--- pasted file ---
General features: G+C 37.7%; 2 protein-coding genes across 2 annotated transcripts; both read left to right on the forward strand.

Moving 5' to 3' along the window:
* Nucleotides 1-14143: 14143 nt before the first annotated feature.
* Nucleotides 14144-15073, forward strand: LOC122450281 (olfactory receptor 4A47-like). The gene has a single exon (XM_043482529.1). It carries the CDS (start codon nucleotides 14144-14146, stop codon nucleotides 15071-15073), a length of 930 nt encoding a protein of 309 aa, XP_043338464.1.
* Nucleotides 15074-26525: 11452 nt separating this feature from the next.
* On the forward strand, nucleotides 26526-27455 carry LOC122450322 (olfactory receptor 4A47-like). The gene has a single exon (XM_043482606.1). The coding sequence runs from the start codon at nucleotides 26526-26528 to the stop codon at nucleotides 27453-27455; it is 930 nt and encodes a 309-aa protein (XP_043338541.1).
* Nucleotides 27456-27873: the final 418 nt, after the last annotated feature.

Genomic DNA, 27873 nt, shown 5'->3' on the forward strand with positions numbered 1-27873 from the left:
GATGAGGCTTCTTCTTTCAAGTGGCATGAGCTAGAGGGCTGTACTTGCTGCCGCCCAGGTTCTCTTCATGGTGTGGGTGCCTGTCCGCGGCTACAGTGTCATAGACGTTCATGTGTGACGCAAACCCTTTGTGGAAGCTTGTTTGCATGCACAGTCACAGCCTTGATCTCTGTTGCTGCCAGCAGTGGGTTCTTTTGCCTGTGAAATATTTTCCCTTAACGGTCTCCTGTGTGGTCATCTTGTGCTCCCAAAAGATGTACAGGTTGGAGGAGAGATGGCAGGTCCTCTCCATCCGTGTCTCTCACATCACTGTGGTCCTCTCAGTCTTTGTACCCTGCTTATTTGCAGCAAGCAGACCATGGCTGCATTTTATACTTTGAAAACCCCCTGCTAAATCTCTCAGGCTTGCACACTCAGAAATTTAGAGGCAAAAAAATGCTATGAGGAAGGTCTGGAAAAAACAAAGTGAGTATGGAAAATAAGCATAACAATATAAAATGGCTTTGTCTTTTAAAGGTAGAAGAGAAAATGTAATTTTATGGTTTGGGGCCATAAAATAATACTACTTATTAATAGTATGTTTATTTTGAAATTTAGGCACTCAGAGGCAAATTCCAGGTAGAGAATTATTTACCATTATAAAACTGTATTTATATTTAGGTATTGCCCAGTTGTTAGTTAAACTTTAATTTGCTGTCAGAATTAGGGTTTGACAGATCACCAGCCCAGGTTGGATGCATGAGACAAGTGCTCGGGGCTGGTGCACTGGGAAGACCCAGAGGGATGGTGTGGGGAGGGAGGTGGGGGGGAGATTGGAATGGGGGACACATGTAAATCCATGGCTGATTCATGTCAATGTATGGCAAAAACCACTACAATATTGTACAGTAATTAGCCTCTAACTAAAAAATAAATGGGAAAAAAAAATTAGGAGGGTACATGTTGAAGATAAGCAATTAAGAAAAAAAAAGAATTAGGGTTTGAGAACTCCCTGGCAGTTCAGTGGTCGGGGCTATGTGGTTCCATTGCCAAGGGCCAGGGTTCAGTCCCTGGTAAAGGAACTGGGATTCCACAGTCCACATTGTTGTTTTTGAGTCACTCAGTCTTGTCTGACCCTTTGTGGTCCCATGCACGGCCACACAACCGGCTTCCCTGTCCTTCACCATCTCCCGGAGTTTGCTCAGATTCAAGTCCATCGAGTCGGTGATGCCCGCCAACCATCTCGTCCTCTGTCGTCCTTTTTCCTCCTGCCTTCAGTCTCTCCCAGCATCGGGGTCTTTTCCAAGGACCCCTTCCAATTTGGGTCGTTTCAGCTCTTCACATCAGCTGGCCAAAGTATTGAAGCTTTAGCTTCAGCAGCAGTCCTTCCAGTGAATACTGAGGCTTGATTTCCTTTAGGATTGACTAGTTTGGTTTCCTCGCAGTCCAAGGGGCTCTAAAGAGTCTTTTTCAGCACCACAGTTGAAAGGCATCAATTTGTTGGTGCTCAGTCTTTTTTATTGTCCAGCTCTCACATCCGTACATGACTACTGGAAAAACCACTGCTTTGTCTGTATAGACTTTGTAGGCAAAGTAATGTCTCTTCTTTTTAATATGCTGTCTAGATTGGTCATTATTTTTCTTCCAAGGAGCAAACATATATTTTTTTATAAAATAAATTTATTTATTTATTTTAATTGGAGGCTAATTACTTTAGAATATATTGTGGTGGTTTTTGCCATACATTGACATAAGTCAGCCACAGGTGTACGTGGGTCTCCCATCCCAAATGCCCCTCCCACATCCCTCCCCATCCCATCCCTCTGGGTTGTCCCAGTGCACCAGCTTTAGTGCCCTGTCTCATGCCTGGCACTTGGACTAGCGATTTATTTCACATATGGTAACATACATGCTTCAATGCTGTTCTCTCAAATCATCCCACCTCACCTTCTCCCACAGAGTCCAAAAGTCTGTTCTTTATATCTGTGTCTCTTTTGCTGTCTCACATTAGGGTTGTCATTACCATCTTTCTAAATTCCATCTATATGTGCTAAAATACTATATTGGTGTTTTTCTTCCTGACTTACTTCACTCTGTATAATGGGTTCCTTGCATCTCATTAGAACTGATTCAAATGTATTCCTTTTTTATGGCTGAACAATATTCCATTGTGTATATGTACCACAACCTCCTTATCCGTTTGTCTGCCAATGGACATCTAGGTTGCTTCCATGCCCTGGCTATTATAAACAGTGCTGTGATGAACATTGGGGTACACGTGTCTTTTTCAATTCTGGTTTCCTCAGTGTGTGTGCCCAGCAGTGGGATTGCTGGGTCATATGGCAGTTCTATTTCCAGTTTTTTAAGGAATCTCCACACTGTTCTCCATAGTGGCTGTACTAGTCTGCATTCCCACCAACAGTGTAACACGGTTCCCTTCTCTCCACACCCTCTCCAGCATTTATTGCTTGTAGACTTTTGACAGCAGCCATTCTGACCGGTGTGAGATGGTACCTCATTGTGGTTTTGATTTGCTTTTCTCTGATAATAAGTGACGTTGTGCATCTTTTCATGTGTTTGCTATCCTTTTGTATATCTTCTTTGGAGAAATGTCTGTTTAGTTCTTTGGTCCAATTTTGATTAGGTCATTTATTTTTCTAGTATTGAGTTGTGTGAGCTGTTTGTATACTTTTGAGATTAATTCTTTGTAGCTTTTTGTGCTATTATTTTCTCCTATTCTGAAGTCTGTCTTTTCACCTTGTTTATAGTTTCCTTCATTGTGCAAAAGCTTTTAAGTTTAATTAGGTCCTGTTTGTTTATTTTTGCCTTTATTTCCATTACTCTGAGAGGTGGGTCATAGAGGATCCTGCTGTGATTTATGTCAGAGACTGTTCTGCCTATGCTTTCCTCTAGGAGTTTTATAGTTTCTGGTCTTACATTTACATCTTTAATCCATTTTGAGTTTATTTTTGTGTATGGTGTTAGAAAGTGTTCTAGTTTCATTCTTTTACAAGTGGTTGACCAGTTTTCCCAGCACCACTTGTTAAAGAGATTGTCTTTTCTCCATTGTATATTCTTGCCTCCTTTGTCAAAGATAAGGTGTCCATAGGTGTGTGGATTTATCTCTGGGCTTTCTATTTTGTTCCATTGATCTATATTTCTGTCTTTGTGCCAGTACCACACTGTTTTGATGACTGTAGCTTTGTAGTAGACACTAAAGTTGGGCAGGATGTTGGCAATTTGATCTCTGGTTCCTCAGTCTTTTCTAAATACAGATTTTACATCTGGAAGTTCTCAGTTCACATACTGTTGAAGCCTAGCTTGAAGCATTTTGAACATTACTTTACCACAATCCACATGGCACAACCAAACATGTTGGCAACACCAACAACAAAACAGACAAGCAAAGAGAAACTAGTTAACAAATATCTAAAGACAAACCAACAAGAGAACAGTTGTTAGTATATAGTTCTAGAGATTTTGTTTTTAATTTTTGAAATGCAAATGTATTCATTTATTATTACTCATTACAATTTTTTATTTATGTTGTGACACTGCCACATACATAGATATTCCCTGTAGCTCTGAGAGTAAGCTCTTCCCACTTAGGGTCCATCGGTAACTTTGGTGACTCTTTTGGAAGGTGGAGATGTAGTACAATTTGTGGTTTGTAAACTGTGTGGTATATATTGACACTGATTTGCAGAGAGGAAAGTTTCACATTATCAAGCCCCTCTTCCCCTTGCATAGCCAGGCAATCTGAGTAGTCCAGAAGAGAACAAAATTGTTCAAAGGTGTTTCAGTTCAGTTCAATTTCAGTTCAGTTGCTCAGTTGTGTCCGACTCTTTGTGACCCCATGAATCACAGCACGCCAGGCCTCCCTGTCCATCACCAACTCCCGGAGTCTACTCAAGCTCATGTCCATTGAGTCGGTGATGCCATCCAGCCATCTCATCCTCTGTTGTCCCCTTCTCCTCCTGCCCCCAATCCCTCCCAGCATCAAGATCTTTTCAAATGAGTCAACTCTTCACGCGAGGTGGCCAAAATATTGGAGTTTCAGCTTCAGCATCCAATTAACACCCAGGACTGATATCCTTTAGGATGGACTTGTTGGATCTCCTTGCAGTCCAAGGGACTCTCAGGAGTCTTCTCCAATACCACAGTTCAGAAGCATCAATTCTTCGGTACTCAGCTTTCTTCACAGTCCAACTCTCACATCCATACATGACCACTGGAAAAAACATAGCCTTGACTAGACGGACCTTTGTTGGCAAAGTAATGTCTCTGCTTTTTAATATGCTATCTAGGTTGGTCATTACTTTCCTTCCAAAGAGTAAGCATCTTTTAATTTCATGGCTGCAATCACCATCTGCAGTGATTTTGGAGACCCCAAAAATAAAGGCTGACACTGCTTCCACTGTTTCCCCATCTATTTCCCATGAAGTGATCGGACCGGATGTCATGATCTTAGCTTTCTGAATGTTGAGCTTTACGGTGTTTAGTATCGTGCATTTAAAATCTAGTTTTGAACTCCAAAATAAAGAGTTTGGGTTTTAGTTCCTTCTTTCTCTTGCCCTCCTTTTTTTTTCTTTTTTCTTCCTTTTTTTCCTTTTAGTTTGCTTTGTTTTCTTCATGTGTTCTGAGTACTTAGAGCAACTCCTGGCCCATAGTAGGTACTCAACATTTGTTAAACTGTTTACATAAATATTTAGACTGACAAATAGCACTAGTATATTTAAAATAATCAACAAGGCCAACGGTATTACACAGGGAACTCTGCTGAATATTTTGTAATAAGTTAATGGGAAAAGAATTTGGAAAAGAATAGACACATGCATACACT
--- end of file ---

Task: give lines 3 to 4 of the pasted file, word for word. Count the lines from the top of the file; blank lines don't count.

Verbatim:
* Nucleotides 1-14143: 14143 nt before the first annotated feature.
* Nucleotides 14144-15073, forward strand: LOC122450281 (olfactory receptor 4A47-like). The gene has a single exon (XM_043482529.1). It carries the CDS (start codon nucleotides 14144-14146, stop codon nucleotides 15071-15073), a length of 930 nt encoding a protein of 309 aa, XP_043338464.1.